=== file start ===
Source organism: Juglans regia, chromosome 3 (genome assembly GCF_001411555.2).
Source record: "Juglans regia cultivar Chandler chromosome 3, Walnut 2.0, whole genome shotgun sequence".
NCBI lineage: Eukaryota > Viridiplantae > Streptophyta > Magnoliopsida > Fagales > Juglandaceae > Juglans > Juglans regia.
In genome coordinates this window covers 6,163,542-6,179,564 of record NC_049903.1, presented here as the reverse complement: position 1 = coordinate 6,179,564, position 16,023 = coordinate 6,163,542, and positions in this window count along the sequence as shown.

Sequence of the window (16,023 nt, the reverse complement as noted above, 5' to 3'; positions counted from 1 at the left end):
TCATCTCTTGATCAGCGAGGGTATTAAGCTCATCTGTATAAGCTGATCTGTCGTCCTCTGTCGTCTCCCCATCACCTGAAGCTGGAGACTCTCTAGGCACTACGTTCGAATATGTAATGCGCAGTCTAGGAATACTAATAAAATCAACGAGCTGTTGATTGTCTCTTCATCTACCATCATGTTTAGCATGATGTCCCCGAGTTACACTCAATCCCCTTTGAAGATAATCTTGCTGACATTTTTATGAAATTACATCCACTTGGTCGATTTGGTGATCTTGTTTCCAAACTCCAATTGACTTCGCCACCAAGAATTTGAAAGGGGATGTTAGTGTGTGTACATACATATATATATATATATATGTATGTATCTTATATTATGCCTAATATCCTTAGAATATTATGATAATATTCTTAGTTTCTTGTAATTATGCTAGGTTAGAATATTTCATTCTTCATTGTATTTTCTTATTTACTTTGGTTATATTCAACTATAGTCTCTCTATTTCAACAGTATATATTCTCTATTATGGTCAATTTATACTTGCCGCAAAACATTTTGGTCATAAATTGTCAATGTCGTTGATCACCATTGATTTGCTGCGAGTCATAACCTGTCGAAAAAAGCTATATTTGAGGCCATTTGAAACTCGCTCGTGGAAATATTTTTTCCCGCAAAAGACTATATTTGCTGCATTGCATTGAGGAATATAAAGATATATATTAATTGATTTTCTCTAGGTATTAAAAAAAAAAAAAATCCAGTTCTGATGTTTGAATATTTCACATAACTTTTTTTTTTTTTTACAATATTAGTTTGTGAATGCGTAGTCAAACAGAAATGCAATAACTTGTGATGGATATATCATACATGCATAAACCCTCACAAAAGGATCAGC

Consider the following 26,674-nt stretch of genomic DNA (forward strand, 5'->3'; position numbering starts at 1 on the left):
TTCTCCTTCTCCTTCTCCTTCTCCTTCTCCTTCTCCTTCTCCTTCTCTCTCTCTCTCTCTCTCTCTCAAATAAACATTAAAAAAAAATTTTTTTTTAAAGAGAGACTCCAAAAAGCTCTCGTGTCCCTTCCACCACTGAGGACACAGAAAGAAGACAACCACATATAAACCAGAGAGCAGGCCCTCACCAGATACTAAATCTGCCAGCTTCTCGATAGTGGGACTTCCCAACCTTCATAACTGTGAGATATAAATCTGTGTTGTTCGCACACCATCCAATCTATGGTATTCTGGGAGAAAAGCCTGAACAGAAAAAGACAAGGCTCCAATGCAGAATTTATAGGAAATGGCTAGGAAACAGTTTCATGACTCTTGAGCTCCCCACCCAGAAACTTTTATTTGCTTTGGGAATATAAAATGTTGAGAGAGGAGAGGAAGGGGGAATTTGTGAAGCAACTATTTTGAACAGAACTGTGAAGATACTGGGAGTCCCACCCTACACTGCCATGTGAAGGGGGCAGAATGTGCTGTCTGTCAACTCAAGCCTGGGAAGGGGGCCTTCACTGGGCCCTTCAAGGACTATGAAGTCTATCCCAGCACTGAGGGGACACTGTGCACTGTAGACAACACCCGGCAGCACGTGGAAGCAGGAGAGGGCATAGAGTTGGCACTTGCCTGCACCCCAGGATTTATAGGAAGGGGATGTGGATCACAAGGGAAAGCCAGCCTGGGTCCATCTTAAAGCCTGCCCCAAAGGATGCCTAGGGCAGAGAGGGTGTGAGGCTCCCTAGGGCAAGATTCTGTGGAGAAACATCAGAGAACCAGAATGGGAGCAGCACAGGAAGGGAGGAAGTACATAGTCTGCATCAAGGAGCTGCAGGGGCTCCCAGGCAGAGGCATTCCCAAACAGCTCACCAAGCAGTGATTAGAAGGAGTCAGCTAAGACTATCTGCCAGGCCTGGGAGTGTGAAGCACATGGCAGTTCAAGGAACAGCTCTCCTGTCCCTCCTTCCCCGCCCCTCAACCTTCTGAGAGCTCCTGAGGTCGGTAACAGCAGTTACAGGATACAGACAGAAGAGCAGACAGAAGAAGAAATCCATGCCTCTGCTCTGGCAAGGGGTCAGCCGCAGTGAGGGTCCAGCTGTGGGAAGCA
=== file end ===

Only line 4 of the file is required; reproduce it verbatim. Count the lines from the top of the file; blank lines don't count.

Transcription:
In genome coordinates this window covers 6,163,542-6,179,564 of record NC_049903.1, presented here as the reverse complement: position 1 = coordinate 6,179,564, position 16,023 = coordinate 6,163,542, and positions in this window count along the sequence as shown.